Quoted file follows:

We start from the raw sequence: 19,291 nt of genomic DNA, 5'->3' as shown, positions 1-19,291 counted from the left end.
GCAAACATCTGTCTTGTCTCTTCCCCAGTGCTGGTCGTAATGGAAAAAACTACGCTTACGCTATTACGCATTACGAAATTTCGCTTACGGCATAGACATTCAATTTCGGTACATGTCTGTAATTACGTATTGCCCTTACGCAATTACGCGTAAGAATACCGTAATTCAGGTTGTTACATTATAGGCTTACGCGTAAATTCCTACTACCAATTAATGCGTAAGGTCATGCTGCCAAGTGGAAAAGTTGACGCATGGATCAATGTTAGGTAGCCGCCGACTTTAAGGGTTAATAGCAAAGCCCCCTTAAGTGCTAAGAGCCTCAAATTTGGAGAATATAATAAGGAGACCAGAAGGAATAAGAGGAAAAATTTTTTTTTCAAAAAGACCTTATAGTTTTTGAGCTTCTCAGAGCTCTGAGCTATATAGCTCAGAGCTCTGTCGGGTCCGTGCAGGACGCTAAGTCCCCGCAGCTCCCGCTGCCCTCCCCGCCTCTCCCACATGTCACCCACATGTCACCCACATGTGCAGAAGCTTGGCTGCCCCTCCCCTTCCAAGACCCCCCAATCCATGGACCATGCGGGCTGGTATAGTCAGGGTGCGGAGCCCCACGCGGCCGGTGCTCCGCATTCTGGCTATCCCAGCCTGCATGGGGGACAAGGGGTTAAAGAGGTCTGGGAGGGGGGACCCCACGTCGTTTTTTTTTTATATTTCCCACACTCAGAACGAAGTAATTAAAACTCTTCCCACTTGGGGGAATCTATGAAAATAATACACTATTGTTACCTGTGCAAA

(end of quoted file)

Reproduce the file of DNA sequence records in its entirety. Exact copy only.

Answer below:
We start from the raw sequence: 19,291 nt of genomic DNA, 5'->3' as shown, positions 1-19,291 counted from the left end.
GCAAACATCTGTCTTGTCTCTTCCCCAGTGCTGGTCGTAATGGAAAAAACTACGCTTACGCTATTACGCATTACGAAATTTCGCTTACGGCATAGACATTCAATTTCGGTACATGTCTGTAATTACGTATTGCCCTTACGCAATTACGCGTAAGAATACCGTAATTCAGGTTGTTACATTATAGGCTTACGCGTAAATTCCTACTACCAATTAATGCGTAAGGTCATGCTGCCAAGTGGAAAAGTTGACGCATGGATCAATGTTAGGTAGCCGCCGACTTTAAGGGTTAATAGCAAAGCCCCCTTAAGTGCTAAGAGCCTCAAATTTGGAGAATATAATAAGGAGACCAGAAGGAATAAGAGGAAAAATTTTTTTTTCAAAAAGACCTTATAGTTTTTGAGCTTCTCAGAGCTCTGAGCTATATAGCTCAGAGCTCTGTCGGGTCCGTGCAGGACGCTAAGTCCCCGCAGCTCCCGCTGCCCTCCCCGCCTCTCCCACATGTCACCCACATGTCACCCACATGTGCAGAAGCTTGGCTGCCCCTCCCCTTCCAAGACCCCCCAATCCATGGACCATGCGGGCTGGTATAGTCAGGGTGCGGAGCCCCACGCGGCCGGTGCTCCGCATTCTGGCTATCCCAGCCTGCATGGGGGACAAGGGGTTAAAGAGGTCTGGGAGGGGGGACCCCACGTCGTTTTTTTTTTATATTTCCCACACTCAGAACGAAGTAATTAAAACTCTTCCCACTTGGGGGAATCTATGAAAATAATACACTATTGTTACCTGTGCAAA